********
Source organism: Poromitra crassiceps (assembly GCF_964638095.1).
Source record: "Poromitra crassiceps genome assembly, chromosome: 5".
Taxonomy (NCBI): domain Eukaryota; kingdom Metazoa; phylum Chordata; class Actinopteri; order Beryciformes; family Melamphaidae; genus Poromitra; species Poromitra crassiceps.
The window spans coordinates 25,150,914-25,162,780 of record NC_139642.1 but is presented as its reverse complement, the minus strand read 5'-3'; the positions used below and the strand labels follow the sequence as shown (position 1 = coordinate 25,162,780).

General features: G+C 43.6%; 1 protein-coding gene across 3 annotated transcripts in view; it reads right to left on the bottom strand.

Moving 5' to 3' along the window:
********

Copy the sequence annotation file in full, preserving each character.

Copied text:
Source organism: Poromitra crassiceps (assembly GCF_964638095.1).
Source record: "Poromitra crassiceps genome assembly, chromosome: 5".
Taxonomy (NCBI): domain Eukaryota; kingdom Metazoa; phylum Chordata; class Actinopteri; order Beryciformes; family Melamphaidae; genus Poromitra; species Poromitra crassiceps.
The window spans coordinates 25,150,914-25,162,780 of record NC_139642.1 but is presented as its reverse complement, the minus strand read 5'-3'; the positions used below and the strand labels follow the sequence as shown (position 1 = coordinate 25,162,780).

General features: G+C 43.6%; 1 protein-coding gene across 3 annotated transcripts in view; it reads right to left on the bottom strand.

Moving 5' to 3' along the window: